Common Name

Northern Flicker

Species Name

Colaptes auratus 

Photo Credit: Josephine Hrynkiw

©2007 Mark White


28-31 cm length | 42-51 cm wingspan | 110-160 g weight 

Once considered two different species, the Northern Flicker has two different forms; the yellow-shafted form in the east and the red-shafted form in the west. Flickers appear brownish overall with a white rump patch that’s conspicuous in flight and visible when perched. The brown plumage on the chest is patterned with black spots and barred on the wings. The yellow-shafted forms have tan faces and gray crowns, and red crescent on the nape and males have a black mustache stripe. Red-shafted forms have a gray face, brown crown, and no nape crescent, with males showing a red mustache stripe. Intergrades with intermediate features are not uncommon.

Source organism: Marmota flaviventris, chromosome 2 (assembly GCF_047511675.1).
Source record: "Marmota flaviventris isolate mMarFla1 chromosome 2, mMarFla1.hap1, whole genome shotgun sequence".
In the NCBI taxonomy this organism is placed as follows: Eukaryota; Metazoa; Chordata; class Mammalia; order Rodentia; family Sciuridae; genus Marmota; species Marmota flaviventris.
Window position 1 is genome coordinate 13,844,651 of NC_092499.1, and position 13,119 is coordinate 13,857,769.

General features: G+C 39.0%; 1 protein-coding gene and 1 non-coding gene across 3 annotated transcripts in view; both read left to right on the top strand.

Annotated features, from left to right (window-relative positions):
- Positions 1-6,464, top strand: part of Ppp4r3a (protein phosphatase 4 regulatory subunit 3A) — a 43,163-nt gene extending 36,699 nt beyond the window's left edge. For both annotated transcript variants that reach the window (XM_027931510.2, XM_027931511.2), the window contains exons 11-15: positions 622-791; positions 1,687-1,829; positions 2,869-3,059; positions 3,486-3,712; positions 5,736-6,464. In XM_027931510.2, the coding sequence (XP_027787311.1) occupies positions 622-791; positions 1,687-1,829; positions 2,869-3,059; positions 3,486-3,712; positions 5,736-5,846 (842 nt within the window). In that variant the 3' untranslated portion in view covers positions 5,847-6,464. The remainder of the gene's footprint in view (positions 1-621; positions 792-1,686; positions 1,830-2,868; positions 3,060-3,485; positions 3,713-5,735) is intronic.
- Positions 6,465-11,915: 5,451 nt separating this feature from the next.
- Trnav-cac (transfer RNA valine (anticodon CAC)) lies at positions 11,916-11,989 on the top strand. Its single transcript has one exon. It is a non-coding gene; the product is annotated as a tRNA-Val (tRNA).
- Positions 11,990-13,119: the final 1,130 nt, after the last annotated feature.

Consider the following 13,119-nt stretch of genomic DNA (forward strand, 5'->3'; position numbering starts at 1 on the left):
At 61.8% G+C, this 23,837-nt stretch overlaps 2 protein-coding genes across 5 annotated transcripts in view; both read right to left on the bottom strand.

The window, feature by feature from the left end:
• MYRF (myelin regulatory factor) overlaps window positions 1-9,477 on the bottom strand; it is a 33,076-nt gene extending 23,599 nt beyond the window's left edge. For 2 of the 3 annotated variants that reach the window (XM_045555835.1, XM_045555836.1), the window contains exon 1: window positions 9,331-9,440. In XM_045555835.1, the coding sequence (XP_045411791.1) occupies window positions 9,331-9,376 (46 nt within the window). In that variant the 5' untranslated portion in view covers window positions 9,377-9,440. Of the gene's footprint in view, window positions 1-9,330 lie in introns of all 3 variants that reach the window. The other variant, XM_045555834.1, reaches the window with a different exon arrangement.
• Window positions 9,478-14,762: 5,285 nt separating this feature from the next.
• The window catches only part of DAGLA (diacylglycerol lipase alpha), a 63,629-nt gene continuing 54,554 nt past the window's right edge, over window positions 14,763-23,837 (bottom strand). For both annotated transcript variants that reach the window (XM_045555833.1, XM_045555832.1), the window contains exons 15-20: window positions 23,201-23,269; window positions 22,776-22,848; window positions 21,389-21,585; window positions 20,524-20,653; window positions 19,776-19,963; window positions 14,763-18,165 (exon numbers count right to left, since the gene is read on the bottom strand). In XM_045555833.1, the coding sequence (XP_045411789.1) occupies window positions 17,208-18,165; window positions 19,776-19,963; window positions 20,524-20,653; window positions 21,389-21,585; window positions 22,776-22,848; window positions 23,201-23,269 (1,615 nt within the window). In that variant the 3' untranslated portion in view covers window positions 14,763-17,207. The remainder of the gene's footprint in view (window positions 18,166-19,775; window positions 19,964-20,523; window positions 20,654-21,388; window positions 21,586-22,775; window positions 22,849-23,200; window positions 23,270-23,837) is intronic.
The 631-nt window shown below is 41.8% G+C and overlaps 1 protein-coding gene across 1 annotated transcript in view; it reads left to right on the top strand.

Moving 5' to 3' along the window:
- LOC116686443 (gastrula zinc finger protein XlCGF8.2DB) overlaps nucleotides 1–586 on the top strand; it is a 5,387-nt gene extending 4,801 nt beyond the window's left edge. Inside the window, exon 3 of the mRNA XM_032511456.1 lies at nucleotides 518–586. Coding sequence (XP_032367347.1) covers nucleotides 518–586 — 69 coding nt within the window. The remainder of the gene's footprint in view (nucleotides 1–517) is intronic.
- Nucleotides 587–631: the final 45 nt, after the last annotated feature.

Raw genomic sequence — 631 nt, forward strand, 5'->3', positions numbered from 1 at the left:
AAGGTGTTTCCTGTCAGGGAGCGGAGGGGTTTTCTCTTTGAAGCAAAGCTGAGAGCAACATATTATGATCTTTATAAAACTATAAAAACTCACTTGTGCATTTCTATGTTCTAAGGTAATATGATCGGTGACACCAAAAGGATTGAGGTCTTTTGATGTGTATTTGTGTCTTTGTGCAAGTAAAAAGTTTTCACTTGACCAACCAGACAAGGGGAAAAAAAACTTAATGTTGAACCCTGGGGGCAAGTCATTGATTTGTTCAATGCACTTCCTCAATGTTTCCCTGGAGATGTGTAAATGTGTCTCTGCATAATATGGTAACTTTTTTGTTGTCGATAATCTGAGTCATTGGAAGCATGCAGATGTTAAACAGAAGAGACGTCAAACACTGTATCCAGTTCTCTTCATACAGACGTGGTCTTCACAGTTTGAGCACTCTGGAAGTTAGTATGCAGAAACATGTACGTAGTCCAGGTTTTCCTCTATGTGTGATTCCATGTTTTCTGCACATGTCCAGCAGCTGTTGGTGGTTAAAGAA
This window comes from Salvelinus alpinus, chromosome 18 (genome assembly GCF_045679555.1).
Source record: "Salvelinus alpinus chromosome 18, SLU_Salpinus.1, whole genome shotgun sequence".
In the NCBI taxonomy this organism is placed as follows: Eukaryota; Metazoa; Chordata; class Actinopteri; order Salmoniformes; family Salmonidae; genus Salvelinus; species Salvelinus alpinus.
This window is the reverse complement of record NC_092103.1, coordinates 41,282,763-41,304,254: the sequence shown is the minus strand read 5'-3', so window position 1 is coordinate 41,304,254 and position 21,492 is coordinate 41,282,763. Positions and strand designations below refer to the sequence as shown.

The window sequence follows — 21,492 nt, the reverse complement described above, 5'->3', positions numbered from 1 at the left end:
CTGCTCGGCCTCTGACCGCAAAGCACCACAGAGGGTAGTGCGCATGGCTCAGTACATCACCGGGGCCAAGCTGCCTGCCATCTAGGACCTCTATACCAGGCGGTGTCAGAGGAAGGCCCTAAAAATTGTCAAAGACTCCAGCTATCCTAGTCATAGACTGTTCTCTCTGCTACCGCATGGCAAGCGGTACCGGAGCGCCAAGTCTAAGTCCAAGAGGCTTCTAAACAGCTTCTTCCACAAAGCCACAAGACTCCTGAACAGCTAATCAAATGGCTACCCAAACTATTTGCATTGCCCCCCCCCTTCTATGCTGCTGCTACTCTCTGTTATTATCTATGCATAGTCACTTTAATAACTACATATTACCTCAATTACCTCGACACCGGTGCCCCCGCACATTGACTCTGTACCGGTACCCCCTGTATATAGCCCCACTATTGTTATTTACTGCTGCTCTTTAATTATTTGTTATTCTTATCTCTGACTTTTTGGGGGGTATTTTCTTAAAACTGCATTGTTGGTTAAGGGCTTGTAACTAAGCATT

Habitat / Behaviour

Ground foragers | open woodlands | Year-round in Vancouver | Lives 3-9 years 

Northern flickers mainly forage on the ground in open habitats near trees, including woodlands, edges, yards, and parks. They can also be found in the mountain forests all the way up to treeline. They eat mainly insects, especially ants and beetles gathered from the ground. They will also eat fruit and seeds, especially in the winter.  


Monogamous | cavity nesting| 5-8 white eggs | 1 brood per year 

Nests are made in excavated holes in dead or diseased tree trunks or branches. They will reuse cavities that they, or other species, have used for nests in previous years. Nests are generally 2 to 4.5 meters off the ground. Both sexes help with nest excavation, with a hole entrance about 7.5 cm wide and 30 to 40 cm deep. The cavity widens at the bottom to make room for eggs. 

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